Words can’t really describe the feeling you get when you’re travelling through Mestre and you’re surrounded by the usual train scenery. Grass and fields and the odd isolated house and then as if by magic…within a second it feels like we are on a floating carriage because all I can see for miles and miles is the beautiful blueness of the Venice Lagoon.
Known as ‘The Floating City’ this sanctuary is virtually the same now as it was 600 years ago and stepping out of Venezia Santa Lucia train station on the West side of Venice proves it. In the Veneto region in North-East Italy, Venice is made up of 118 small islands. All of which are separated by canals and linked by bridges of every shape and size. The Times Online once described it as being one of Europe’s most romantic cities and The New York times described it as ‘undoubtedly the most beautiful city built to man’.
I have to agree with all of the above… being the only pedestrian city in the world suited us great as we literally took off on foot to find our hostel. After getting lost quite a few times, asking strangers for directions and re-reading the street names a thousand times we found our not so nice home for the next two nights. We were staying in the San Marco district, about a ten minute walk from the train station in a very, very old lodging that I imagine would of been typical to Venetian living many years ago.
Exploring Venice on foot is probably the best way to see this amazing city but it’s definitely not the best way because after a while every street, canal and building starts to look the same. This however is not a bad thing. The gothic style of the architecture and the fact that Venice is famous for its theatrical and artistic references makes every step you take special.
Another way of getting around is the ‘Vaporetti’ (water taxis) which are cheap and cheerful and can be hailed down by stepping onto a bobbing platform. These are located all over the main canals and walkways. To see the more interesting parts of Venice we boarded the Vaporetto dell’ Arte. The boat version of the hop on-hop off buses. Leaving the main canals and travelling along it wasn’t long before we were out on the main lagoon and heading for Piazza San Marco. The views were absolutely spectacular and the first thing we spotted as we approached the square of St Mark was the Campanile di San Marco. This bell tower stands tall and looks out over the main square and basilica.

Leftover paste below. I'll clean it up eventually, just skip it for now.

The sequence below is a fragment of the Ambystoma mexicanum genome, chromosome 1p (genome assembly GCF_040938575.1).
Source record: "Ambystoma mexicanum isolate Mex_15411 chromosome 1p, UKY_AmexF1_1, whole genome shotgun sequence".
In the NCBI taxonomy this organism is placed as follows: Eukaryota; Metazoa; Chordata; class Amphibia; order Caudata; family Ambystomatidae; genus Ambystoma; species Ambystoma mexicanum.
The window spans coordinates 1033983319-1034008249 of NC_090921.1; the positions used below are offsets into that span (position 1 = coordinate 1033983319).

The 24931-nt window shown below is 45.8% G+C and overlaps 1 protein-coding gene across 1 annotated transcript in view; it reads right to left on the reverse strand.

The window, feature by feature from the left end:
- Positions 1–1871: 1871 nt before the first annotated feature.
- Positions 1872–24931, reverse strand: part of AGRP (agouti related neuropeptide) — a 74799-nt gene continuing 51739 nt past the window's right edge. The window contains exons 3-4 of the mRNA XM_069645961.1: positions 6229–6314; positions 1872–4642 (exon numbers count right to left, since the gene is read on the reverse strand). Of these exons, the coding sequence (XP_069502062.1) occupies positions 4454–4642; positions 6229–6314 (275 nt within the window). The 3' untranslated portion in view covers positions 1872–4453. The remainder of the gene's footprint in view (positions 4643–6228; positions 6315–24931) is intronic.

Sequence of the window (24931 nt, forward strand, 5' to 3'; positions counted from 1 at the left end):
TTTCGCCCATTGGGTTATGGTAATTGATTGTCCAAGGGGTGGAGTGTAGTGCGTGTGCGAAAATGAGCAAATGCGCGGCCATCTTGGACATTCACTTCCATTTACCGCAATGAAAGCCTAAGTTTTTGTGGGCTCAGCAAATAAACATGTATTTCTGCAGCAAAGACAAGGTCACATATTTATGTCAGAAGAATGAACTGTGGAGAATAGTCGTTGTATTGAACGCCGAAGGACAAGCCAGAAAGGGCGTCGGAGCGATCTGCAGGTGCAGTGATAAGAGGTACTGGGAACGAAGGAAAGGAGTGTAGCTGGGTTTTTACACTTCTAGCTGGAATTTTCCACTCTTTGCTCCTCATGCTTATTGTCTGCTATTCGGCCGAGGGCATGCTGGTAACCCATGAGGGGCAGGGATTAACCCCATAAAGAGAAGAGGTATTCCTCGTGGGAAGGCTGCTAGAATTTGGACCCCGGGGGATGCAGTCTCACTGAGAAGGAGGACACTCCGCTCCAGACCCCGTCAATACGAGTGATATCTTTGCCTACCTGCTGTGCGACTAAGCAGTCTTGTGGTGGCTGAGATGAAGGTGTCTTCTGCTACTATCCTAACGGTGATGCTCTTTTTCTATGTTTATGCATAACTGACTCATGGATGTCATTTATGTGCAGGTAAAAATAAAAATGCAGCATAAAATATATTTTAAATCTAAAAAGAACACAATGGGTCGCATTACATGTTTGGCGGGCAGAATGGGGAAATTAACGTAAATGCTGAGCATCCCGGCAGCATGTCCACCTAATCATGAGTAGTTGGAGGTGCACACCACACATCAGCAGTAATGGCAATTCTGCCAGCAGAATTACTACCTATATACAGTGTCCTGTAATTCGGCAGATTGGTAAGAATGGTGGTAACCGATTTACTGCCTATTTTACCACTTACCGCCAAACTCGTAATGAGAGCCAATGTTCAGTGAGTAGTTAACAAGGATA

San Marco square is so beautiful that it takes a while for the eyes to adjust. Also known as Doge’s Palace (Palazza Ducale) the first thing we did was get some ice cream or gelato as its known in Italy. Standing in the middle of this magnificent piazza is an experience in itself but as you venture to the peripheries it is lined with quirky fashion boutiques and jewellery shops. Despite the beauty and the atmosphere it was very expensive and will set you back the guts of 15 quid for a coffee. At this price we opted for wine instead. Having a glass of home brewed red wine in the sunshine on the edge of the Rialto Bridge was a truly amazing experience. Watching the gondolas with their proud gondoliers sailing past really made the trip.
Venice has more tourists than residents and with islands like Murano and Burano where you can buy the most beautiful, colourful, elaborate and skillfully made Venetian glass and lace it’s easy to see why. ‘Bussolai’ which are butter biscuits are kept secret to non-venetians but are a classic breakfast of choice and are definitely a must try. As a bit of a Shakespeare geek it’s also nice to know that the Merchant of Venice and Othello were both set in this charismatic city. It’s no wonder that the whole city of Venice is listed as a World Heritage Site.
Everything about Venice has to be seen to be believed. From school children going to school on speed boats to people’s front doors leading onto the Grand Canal. You can order a litre of beer for breakfast and not get funny looks and you will share your path with more rats then you care to imagine. Live orchestras play on the main squares and local men play their instruments on street corners. It’s honestly the most unbelievable place on this earth. A mystic place built on the clearest of waters simply so people can escape reality and enter a magical, enchanted place.